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Will the global SUV boom end? Not a chance, says Mercedes-Benz, which this week launched its newest high-riding model — the GLC — and is mooting several more additions in future years.

It’s no secret that, around the world, the crossover SUV is fast becoming the new default vehicle — in Australia, for instance, 34.5 per cent of all new vehicles sold this year have been SUVs — and like any brand worth its salt, Mercedes-Benz is answering the call.

The GLC joins the extant GLA, GLE, GLE Coupe, GL-Class (soon to become GLS) and G-Wagen in its line-up.

Mercedes-Benz GLA 45 AMG (X 156) 2013

Soon, perhaps in March next year at the Geneva motor show (or April’s Beijing motor show), Mercedes-Benz will premiere the GLC Coupe, a sportier version of the ‘regular’ GLC. Later this decade, it’s mooting something else, perhaps sharing the GLA’s small platform.

It all prompted the obvious question: when might the SUV boom slow down? The answer, given to Australian media at the GLC launch by member of the Board of Management of Daimler AG Thomas Weber, was clear.

“Never. Why should it?,” he said.

“The biggest trend around the globe is to SUVs. Why? Higher seating position, more freedom, independence also from tough road conditions, even though no customer would drive such an off-road route but nevertheless, if there’s only one weekend, or during winter time there is snow… for this reason there’s huge trend to AWD.”

Mercedes-Benz Driving_Launch GLE_GLE_Coupe

Weber extended this point by explaining why Mercedes-Benz had spent so many euros making the GLC more than handy on the rough stuff — its advanced Off Road system allowed us to tackle a fairly hardcore off-road course with ease on the recent global launch.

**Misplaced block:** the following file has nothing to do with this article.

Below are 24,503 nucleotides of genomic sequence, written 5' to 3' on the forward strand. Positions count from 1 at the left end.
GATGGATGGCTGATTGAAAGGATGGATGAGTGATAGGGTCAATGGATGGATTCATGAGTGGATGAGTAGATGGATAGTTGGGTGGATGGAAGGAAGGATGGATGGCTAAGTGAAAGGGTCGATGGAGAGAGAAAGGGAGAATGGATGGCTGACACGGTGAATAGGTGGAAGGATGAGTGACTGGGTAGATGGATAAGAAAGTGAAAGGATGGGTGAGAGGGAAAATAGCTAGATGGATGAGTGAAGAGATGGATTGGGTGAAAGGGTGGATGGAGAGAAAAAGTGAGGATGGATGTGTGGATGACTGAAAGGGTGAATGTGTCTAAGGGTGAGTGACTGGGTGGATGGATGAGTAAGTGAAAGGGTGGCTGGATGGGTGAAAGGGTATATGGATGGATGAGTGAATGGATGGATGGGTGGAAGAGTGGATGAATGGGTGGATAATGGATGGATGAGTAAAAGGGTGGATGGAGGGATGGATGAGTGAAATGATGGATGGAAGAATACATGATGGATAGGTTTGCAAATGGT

“Only a small percentage of [performance car buyers] ever go to 250km/h, but the ability is what they buy,” he answered.

“If a car is designed for extreme situations, it’s clear it carries a lot reserve for critical situations… if we can demonstrate the car is able to go on these tough roads it’s clear there’s potential for long life — 300,000km — [which is] good for image.”


Asked if more SUVs lay in Mercedes’ future, Weber answered in the affirmative.

“GLA is really successful even if it’s a more coupe-oriented SUV… if there’s room for more in this segment, why not in next generation (not in this lifecycle),” he said.

“We could do more [car based on the next version of the MFA architecture used on the GLA, and four other compact cars such as the A-Class]. Seven, eight, why not? It’s more capacity and how fast can we rollout, and doing more than five in first lifecycle is nearly impossible.”